What I liked about this film was the culture-historical period detail. That is, what I liked was the fairly uncompromising commitment to telling a story accurately, without the stooping into explanatory obviousness that is normally de rigeur when telling a story about historical events in what remains, after all, a culturally particularized/insular as well as literally (as Gertrude Stein insisted) an island nation, England, for an American audience.
That lack of stooping came as something of a surprise, as writer Peter Morgan's preceding two Great Hits, The Queen and Frost/Nixon, went over so well on these shores.
This time however his story, adapted from a David Peace novel, is not a transatlantic readymade; in fact, it's the opposite, a transatlantic conundrum. Americans likely just won't get it. I mean, faced with the illegible mélange of cultural signals contained in terms like "Derby County" and "Brighton and Hove Albion," who's got the time? To, like figure out the meaning?
At the screener preview I saw, before the lights went down, someone commented/boasted, "I don't know anything about English football--what shape is the ball?"
Anthony Quinn, writing in the Independent, captures what's good about The Damned United: the historical specificity.
This film transported me right back to the Saturday-night television of my childhood. It majestically conjures that Match of the Day era of kipper ties, bouffant hair, sheepskin coats, Jimmy Hill's beard, orange footballs, and pitches that looked like the battlefields of Flanders. Yet it also brings to mind another 1970s favourite of Saturday nights on the Beeb: come on, don't say you've forgotten Mike Yarwood's impressions. In among his Jimmy Saviles, Harold Wilsons and Bob Monkhouses there would usually be a skit on Brian Clough, whose campy Northern drawl Yarwood caught brilliantly and, as I thought then, unimprovably. Michael Sheen's impersonation has changed my mind.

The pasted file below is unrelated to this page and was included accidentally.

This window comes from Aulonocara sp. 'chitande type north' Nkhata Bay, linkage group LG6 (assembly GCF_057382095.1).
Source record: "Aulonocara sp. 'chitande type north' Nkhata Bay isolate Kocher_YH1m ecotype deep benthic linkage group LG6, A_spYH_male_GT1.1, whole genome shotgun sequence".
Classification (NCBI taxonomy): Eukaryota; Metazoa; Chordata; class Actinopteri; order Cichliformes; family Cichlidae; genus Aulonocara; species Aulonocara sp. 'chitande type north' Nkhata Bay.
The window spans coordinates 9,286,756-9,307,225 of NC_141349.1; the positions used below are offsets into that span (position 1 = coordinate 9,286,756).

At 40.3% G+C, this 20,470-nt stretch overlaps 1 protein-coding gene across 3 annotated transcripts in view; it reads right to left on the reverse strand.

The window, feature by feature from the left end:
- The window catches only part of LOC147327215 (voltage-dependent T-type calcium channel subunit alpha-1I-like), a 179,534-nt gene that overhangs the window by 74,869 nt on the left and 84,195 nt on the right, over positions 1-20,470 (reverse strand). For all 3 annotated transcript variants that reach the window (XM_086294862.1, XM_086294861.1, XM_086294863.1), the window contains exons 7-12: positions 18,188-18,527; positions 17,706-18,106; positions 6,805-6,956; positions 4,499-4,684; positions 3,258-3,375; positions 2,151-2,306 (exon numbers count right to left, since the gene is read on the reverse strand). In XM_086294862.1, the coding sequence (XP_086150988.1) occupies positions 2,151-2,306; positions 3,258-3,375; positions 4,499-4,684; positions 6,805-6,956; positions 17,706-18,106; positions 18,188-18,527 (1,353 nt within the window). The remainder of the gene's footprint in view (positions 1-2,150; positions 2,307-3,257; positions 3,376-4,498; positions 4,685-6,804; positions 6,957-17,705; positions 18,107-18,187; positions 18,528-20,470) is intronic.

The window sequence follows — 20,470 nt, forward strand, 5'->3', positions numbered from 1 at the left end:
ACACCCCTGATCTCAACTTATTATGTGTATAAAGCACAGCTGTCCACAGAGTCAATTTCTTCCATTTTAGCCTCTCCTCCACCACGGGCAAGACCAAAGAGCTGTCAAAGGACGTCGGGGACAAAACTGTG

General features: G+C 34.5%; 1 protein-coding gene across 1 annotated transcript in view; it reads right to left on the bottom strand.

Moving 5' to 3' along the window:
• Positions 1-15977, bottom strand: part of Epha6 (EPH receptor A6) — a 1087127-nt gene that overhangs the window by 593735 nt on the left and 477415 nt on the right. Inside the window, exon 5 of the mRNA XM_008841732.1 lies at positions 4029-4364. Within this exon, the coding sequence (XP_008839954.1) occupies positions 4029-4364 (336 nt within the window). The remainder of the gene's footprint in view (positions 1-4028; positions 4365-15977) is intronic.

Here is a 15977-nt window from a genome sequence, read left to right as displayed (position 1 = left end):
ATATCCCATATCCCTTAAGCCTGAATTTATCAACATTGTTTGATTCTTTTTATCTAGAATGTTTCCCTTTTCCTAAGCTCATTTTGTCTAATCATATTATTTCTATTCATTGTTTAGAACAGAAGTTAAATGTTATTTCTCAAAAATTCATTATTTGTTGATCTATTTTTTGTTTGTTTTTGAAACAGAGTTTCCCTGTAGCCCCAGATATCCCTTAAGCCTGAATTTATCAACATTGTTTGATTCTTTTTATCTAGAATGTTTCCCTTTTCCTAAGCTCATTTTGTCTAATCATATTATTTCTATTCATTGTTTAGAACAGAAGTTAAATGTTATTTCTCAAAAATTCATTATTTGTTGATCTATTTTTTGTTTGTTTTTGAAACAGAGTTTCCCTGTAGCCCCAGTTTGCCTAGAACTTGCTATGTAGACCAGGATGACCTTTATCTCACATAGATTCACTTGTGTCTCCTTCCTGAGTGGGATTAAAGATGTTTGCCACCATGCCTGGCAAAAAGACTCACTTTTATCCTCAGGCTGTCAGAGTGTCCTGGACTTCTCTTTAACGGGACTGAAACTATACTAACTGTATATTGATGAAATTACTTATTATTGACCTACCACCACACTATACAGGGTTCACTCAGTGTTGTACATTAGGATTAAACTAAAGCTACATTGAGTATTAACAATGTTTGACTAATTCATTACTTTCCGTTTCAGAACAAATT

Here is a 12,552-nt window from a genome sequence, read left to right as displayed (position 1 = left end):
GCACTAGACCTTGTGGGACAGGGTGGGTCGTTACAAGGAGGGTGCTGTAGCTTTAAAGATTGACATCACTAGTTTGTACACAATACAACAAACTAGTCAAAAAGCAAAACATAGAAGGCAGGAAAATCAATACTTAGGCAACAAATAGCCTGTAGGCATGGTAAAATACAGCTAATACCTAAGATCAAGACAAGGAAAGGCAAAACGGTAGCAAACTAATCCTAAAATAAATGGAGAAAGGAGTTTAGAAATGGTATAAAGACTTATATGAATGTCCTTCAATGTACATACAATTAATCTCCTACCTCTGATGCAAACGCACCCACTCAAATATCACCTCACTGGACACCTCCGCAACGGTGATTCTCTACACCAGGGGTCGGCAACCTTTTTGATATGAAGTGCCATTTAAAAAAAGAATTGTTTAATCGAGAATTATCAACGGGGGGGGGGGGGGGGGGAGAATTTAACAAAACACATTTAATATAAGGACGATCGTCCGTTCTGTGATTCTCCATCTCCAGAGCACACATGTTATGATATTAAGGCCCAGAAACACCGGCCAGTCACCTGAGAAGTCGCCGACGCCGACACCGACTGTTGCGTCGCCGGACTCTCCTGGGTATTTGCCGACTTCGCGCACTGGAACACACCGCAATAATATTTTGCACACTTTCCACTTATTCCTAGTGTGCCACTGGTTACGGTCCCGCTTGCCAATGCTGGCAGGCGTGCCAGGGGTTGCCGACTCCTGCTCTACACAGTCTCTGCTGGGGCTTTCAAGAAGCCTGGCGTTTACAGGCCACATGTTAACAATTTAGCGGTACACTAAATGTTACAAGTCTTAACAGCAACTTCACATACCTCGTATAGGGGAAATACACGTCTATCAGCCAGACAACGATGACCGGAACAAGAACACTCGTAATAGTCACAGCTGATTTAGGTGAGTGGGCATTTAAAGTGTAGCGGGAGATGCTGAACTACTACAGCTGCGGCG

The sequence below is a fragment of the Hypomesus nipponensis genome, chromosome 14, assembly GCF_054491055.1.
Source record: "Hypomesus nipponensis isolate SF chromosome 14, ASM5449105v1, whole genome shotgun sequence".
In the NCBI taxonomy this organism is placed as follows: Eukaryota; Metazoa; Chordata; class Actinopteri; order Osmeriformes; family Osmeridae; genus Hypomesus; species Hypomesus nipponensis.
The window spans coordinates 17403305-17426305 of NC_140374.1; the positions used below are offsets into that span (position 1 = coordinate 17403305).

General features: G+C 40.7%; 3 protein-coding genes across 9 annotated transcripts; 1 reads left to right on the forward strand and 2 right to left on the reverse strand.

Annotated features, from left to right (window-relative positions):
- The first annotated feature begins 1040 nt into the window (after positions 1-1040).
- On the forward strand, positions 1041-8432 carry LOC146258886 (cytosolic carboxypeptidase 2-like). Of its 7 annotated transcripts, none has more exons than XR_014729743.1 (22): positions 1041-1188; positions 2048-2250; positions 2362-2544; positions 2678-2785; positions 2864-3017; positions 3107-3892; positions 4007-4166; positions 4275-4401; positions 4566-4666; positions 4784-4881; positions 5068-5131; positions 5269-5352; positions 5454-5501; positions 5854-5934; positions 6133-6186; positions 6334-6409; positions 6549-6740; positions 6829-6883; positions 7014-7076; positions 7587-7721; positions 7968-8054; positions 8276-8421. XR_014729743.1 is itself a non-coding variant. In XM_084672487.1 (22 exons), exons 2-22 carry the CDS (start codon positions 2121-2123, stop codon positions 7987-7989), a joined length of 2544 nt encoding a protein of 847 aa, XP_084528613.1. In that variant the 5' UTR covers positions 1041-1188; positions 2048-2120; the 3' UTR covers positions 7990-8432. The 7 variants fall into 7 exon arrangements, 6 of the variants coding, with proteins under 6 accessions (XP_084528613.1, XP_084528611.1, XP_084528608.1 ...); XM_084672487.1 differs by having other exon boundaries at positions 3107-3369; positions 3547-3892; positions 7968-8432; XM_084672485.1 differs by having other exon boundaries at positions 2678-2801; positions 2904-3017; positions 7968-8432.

The film, far easier on Clough than the projective, overwrought Peace novel, and in fact far more comedy than tragedy, has a soft "redemptive" (i.e. happy) ending in which two great actors, the versatile comic impersonator Michael Sheen, playing Clough, and the always commanding Tim Spall, playing Peter Taylor, struggle their way, by means of many cuts, through an "I-love-you-man" scene that is entirely unearned by the rest of the film. Along with an earlier out-of-nowhere attempt to portray the endlessly self-confident, nay call it arrogant, Clough's sudden desolation in the loss of his dignity at the bitter end of his 44-day stint as Leeds United manager--we find him alone on a hotel room bed, late at night, drunken and unassuaged, phoning his perceived adversary, Don Revie (Colm Meaney)--this Spall/Sheen love scene suggests something out of a different kind of movie: perhaps the one that would have been made by Stephen Frears, who turned this script down.
But Tom Hooper has picked it up and what he's made of it is for the most part a belter.
In this deleted scene: Brian Clough (Sheen) admonishes Derby County players at half time, ordering them to consume a bottle of brandy.
RATING: In the Crab Nebula, where I viewed this screener, all films get the same rating: a trillion stars.